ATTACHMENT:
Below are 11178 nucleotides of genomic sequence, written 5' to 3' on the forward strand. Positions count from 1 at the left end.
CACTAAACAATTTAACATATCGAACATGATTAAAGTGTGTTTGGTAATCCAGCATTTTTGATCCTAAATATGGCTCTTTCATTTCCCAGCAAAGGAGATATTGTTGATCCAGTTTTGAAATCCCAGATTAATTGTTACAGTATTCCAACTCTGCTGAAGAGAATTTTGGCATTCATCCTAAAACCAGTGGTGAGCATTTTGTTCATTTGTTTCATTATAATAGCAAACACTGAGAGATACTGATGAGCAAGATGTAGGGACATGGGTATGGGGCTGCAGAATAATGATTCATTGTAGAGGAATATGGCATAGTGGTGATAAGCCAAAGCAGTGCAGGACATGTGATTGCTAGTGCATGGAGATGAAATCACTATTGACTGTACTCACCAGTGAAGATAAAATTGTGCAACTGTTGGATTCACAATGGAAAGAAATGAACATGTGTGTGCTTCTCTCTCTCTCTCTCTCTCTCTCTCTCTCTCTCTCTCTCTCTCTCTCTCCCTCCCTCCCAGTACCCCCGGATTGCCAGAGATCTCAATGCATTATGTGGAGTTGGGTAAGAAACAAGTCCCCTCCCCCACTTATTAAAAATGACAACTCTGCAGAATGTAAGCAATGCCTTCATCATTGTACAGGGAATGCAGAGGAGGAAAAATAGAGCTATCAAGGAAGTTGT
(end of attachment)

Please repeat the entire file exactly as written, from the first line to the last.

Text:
Below are 11178 nucleotides of genomic sequence, written 5' to 3' on the forward strand. Positions count from 1 at the left end.
CACTAAACAATTTAACATATCGAACATGATTAAAGTGTGTTTGGTAATCCAGCATTTTTGATCCTAAATATGGCTCTTTCATTTCCCAGCAAAGGAGATATTGTTGATCCAGTTTTGAAATCCCAGATTAATTGTTACAGTATTCCAACTCTGCTGAAGAGAATTTTGGCATTCATCCTAAAACCAGTGGTGAGCATTTTGTTCATTTGTTTCATTATAATAGCAAACACTGAGAGATACTGATGAGCAAGATGTAGGGACATGGGTATGGGGCTGCAGAATAATGATTCATTGTAGAGGAATATGGCATAGTGGTGATAAGCCAAAGCAGTGCAGGACATGTGATTGCTAGTGCATGGAGATGAAATCACTATTGACTGTACTCACCAGTGAAGATAAAATTGTGCAACTGTTGGATTCACAATGGAAAGAAATGAACATGTGTGTGCTTCTCTCTCTCTCTCTCTCTCTCTCTCTCTCTCTCTCTCTCTCTCTCTCTCCCTCCCTCCCAGTACCCCCGGATTGCCAGAGATCTCAATGCATTATGTGGAGTTGGGTAAGAAACAAGTCCCCTCCCCCACTTATTAAAAATGACAACTCTGCAGAATGTAAGCAATGCCTTCATCATTGTACAGGGAATGCAGAGGAGGAAAAATAGAGCTATCAAGGAAGTTGT